The first time I heard of this relatively-new .NET language, I thought the name represented something you’d utter when you stepped on a splinter when running around barefoot.
If you do a lot of development in .NET, F# is probably something that’s worth your while to take a look at. It is a functional-programming language, more akin to Prolog or OCaml. Frankly, even after buying a book on it and tinkering around with the online documentation, I’m finding it a bit obtuse to slide into. So I’m going to try to develop here a gentle tutorial to get you started — and to bring you around the bases so that you learn how to put it to real practical use.
What is F#? The best place to learn this is probably on it’s creator’s website at Microsoft Research: http://research.microsoft.com/fsharp/about.aspx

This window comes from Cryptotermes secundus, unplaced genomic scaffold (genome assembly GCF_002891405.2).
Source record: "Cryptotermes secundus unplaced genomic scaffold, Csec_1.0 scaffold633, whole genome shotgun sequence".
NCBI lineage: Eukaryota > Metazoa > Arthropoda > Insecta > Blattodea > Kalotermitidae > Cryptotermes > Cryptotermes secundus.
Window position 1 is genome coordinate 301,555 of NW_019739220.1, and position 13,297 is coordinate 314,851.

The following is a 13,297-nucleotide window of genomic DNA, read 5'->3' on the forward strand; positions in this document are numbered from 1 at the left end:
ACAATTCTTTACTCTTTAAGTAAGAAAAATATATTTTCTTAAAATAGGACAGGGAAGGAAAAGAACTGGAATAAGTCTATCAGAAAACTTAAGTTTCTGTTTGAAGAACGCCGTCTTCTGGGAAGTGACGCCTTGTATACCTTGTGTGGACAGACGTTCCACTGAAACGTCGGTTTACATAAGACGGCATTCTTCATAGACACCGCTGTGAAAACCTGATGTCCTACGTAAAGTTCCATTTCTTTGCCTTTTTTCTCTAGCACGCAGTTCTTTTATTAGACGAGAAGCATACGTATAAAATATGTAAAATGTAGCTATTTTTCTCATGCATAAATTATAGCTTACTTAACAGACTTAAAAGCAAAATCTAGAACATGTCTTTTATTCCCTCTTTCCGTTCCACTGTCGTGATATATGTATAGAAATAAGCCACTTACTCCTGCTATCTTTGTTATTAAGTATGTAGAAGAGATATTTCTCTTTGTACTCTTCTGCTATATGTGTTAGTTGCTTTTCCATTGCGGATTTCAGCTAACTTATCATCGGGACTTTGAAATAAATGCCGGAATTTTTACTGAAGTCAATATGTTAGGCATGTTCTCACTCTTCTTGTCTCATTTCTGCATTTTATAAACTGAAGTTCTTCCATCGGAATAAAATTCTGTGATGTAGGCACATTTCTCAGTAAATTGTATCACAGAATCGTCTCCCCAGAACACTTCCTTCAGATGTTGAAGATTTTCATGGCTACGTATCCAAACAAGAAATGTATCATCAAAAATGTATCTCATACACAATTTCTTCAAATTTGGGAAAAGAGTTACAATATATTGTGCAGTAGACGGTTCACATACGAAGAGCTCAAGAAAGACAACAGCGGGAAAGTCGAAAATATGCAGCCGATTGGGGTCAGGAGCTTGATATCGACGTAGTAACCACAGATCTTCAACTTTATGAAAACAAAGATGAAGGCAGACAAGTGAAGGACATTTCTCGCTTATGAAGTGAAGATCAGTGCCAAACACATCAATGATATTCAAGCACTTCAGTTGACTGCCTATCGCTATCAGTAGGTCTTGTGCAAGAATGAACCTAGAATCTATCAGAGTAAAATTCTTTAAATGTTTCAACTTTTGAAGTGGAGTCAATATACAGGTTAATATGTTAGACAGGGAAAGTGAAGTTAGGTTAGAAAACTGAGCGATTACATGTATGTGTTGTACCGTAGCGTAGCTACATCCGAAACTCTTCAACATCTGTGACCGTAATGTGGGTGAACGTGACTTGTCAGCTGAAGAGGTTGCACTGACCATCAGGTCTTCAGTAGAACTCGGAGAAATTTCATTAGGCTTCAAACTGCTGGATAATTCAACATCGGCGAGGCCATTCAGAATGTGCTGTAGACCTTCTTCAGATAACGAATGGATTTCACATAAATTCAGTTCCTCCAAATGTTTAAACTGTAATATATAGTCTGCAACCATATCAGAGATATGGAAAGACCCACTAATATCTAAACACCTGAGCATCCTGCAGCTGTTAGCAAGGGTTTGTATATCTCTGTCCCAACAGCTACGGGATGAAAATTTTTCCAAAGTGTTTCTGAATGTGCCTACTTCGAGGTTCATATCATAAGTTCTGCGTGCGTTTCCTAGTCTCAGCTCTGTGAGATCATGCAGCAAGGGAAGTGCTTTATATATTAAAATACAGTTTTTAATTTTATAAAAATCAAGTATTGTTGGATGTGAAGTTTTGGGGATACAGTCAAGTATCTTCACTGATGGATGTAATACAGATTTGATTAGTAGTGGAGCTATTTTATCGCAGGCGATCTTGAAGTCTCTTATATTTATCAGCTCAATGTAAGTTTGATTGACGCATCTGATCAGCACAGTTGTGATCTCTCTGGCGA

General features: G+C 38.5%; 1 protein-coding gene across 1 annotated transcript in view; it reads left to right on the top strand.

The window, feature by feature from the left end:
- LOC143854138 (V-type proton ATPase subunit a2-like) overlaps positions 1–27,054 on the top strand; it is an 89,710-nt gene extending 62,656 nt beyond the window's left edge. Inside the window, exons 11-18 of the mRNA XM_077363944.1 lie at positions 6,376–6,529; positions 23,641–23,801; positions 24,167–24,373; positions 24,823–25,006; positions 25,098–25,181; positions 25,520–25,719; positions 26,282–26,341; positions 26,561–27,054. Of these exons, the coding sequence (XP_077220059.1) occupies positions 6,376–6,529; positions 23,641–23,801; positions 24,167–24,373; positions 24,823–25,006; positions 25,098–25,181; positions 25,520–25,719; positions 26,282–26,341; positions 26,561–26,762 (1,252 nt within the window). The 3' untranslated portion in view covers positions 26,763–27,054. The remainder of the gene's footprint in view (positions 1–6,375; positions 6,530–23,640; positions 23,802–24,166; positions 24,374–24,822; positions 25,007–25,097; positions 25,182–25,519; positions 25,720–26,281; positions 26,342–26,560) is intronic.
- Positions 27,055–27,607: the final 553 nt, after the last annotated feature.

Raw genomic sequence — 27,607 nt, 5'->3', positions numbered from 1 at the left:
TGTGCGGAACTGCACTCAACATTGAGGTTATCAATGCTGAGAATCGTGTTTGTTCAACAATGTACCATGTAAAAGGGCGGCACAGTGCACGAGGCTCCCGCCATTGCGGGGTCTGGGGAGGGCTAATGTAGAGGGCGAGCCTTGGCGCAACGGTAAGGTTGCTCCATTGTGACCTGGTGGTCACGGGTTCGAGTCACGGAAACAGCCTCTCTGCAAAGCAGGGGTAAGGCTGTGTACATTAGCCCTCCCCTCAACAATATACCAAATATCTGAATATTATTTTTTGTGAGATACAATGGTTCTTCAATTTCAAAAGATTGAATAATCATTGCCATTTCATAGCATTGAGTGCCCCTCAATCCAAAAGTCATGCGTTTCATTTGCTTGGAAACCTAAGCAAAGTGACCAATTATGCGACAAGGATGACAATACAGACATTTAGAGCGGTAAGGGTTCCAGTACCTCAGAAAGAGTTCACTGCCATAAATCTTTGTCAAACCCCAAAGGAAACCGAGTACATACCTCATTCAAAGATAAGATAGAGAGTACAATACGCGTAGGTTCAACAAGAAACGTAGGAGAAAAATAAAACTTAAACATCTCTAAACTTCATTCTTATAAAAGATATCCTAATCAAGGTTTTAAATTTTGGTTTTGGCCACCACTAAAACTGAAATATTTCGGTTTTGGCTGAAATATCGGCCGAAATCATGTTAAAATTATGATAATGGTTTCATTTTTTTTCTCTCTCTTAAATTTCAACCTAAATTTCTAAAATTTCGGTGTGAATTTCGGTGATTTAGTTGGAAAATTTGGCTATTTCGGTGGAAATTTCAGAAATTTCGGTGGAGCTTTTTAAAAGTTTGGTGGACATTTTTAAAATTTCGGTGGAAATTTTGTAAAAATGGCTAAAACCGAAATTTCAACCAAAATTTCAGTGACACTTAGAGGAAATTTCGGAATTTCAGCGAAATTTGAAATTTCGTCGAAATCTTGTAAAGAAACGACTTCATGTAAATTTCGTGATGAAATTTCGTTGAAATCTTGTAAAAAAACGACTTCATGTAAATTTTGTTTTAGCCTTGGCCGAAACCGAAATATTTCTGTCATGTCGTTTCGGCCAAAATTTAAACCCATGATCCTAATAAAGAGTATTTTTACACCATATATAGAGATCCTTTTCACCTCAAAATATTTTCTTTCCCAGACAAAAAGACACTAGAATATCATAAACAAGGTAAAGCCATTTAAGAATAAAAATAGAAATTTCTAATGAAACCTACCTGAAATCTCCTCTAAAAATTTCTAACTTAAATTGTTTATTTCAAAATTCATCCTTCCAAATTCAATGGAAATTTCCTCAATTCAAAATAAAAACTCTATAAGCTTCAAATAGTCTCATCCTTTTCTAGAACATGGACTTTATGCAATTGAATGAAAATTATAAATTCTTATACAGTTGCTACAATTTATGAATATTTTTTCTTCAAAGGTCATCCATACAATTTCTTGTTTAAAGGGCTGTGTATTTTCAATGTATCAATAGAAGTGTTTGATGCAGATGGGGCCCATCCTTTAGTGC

Let’s start by downloading F# to your host computer (let’s just call your computer your “box”). As of this writing (June 8th) it is here: http://research.microsoft.com/fsharp/release.aspx
Click on “Download F# 220.127.116.11.msi” (or whatever the current version may be). When it’s finished downloading, double-click on the file to run the installer.
Creating your first program
Until I complete a tutorial, here is an excellent article by Chris Smith to get you started: F# in 20 Minutes – Part I